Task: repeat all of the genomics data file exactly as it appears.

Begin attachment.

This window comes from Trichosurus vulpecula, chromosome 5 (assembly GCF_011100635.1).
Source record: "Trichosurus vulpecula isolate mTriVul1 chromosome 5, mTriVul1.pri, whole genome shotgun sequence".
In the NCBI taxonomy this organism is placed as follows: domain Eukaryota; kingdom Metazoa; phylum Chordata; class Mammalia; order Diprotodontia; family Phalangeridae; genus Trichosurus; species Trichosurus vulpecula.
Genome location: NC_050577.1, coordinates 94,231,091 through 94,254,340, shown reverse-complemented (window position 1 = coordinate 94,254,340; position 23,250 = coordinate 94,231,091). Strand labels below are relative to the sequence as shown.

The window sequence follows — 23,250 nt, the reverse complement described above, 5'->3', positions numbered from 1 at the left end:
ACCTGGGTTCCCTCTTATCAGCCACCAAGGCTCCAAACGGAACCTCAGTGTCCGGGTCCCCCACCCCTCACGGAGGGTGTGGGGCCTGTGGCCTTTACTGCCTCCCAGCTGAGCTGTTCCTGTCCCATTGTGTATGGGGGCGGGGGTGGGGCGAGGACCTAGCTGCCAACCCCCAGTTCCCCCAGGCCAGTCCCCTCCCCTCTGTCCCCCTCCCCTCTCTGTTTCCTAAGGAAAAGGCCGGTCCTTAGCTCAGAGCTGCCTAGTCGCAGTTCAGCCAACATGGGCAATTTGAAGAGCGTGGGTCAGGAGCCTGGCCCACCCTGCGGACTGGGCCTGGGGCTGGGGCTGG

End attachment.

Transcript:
This window comes from Trichosurus vulpecula, chromosome 5 (assembly GCF_011100635.1).
Source record: "Trichosurus vulpecula isolate mTriVul1 chromosome 5, mTriVul1.pri, whole genome shotgun sequence".
In the NCBI taxonomy this organism is placed as follows: domain Eukaryota; kingdom Metazoa; phylum Chordata; class Mammalia; order Diprotodontia; family Phalangeridae; genus Trichosurus; species Trichosurus vulpecula.
Genome location: NC_050577.1, coordinates 94,231,091 through 94,254,340, shown reverse-complemented (window position 1 = coordinate 94,254,340; position 23,250 = coordinate 94,231,091). Strand labels below are relative to the sequence as shown.

The window sequence follows — 23,250 nt, the reverse complement described above, 5'->3', positions numbered from 1 at the left end:
ACCTGGGTTCCCTCTTATCAGCCACCAAGGCTCCAAACGGAACCTCAGTGTCCGGGTCCCCCACCCCTCACGGAGGGTGTGGGGCCTGTGGCCTTTACTGCCTCCCAGCTGAGCTGTTCCTGTCCCATTGTGTATGGGGGCGGGGGTGGGGCGAGGACCTAGCTGCCAACCCCCAGTTCCCCCAGGCCAGTCCCCTCCCCTCTGTCCCCCTCCCCTCTCTGTTTCCTAAGGAAAAGGCCGGTCCTTAGCTCAGAGCTGCCTAGTCGCAGTTCAGCCAACATGGGCAATTTGAAGAGCGTGGGTCAGGAGCCTGGCCCACCCTGCGGACTGGGCCTGGGGCTGGGGCTGG